February 24, 2022

Science Advisor Resigns After Violating Workplace-Behavior Rules

Science Advisor Resigns After Violating Workplace-Behavior Rules

By: Sydney Sheffield 

Eric Lander, the director of the White House’s Office of Science and Technology Policy (OSTP) has resigned after an internal investigation found that he demeaned his staff in a way that violated the Biden Administration’s workplace-behavior rules. 

“The investigation found credible evidence of instances of multiple women having complained to other staff about negative interactions with Dr. Lander, where he spoke to them in a demeaning or abrasive way in front of other staff,” Christian Peele, the White House’s deputy director of management and administration for personnel, said in a recording obtained by Politico

During a White House press briefing, Jen Psaki, press secretary, said that President Biden accepted the resignation, and it would take effect no later than February 18th to allow for the transition of the office. “I am devastated that I caused hurt to past and present colleagues by the way in which I have spoken to them,” Dr. Lander wrote in a resignation letter. The Chairwoman and ranking member of the Committee on Science, Space, and Technology sent a letter to the President requesting a copy of the internal investigation report to review. The letter also requests a staff brief with the committee to ensure the next steps and improve workplace behaviors.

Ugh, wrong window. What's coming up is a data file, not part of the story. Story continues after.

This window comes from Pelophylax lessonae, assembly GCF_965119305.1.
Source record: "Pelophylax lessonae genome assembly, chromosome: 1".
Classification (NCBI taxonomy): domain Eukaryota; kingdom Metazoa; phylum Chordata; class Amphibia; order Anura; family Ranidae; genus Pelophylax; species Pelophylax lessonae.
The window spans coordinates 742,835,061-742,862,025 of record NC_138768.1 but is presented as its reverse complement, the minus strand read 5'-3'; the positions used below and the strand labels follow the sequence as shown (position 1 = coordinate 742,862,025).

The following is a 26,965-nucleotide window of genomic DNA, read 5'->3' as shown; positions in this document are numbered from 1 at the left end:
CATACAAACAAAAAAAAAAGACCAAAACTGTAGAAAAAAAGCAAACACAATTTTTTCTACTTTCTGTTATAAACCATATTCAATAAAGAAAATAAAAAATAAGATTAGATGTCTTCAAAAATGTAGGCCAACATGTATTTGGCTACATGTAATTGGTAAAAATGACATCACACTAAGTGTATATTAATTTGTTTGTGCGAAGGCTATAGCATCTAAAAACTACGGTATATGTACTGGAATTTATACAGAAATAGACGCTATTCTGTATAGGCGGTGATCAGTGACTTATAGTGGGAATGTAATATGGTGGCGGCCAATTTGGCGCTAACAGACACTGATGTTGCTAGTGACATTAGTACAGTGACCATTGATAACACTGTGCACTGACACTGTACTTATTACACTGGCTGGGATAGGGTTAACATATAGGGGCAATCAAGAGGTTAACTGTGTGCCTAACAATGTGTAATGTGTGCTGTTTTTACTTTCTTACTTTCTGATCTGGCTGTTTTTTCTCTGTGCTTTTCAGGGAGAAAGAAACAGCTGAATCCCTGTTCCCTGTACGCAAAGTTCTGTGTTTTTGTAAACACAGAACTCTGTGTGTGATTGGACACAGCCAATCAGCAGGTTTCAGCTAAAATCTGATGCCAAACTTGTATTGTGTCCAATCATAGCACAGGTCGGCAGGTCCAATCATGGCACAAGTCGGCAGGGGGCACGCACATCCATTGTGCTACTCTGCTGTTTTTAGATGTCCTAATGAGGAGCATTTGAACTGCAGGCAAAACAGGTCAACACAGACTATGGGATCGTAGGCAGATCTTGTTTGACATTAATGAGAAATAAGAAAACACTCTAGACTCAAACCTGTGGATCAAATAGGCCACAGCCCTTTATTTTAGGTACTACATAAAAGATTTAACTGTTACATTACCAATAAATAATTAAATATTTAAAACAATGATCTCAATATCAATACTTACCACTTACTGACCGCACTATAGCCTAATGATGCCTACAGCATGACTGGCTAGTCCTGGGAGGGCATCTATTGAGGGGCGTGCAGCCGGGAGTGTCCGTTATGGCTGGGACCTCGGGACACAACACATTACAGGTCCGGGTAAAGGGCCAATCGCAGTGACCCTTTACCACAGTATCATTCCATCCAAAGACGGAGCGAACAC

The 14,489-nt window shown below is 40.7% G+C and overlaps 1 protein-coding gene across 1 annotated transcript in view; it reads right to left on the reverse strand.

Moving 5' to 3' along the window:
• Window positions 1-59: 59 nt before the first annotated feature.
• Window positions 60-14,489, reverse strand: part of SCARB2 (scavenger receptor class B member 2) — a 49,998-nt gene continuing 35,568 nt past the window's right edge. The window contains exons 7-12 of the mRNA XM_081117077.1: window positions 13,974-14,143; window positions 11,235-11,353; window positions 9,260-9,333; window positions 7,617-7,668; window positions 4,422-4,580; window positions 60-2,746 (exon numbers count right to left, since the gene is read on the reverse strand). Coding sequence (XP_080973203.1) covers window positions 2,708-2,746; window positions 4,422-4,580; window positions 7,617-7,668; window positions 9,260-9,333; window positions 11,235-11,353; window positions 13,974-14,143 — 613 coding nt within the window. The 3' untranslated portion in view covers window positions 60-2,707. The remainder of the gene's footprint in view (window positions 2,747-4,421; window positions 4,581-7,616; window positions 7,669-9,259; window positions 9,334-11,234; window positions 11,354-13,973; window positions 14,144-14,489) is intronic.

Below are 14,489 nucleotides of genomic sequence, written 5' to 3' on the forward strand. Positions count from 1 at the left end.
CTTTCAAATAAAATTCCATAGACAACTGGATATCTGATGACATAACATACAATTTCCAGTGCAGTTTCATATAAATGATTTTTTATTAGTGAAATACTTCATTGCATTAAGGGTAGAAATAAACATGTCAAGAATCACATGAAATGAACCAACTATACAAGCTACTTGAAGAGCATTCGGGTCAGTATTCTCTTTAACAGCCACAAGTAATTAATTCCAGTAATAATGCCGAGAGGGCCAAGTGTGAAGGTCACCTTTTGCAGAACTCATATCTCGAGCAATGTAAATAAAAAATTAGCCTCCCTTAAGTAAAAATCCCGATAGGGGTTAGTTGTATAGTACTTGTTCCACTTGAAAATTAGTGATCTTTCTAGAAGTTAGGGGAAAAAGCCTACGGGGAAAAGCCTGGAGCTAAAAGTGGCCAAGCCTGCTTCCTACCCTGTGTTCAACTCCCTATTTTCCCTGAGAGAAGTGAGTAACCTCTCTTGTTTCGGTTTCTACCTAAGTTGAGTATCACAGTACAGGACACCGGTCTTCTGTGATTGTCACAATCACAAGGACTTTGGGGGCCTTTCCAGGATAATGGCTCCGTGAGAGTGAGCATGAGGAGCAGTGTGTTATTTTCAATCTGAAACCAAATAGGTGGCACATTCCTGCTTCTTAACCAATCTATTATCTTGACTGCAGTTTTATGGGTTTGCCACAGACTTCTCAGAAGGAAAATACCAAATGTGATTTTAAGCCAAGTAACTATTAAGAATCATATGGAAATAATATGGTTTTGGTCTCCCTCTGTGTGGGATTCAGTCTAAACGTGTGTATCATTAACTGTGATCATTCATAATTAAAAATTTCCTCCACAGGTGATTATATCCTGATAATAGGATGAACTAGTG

Out of almost 150 people, 14 current and former OSTP staffers who worked under Lander this past year shared similar descriptions of a toxic work environment where they say Lander frequently bullied, cut off, and dismissed subordinates. Nine of those current and former OSTP staffers said Lander yelled and sometimes made people feel humiliated in front of their peers. Most were granted anonymity because they feared retaliation from Lander. 

One of the key players in the investigation was Rachel Wallace, Lander’s then-general counsel. Wallace has served in the executive branch since the Clinton administration and was specifically stationed at OSTP during both the Obama and Trump administrations. She said that Lander “retaliated against staff for speaking out and asking questions by calling them names, disparaging them, embarrassing them in front of their peers, laughing at them, shunning them, taking away their duties, and replacing them or driving them out of the agency. Numerous women have been left in tears, traumatized, and feeling vulnerable and isolated.”

Before quitting, Lander caught wind to the extent of Politico’s impending report and sent a staff email, stating that he “will take concrete steps to promote a better workplace. We will schedule regular forums to check in with staff on how we are doing in creating and upholding a safe and respectful workplace. We will also ensure that every employee knows how to report conduct that concerns them.”

Wallace is not satisfied with his apology. “Lander's apology was not only disingenuous. It compounded the deep hurt and damage he has caused by ignoring these other acts of aggression, harassment, and retaliation.”

It is not clear who will take over for Lander or how this will affect President Biden’s scientific agenda.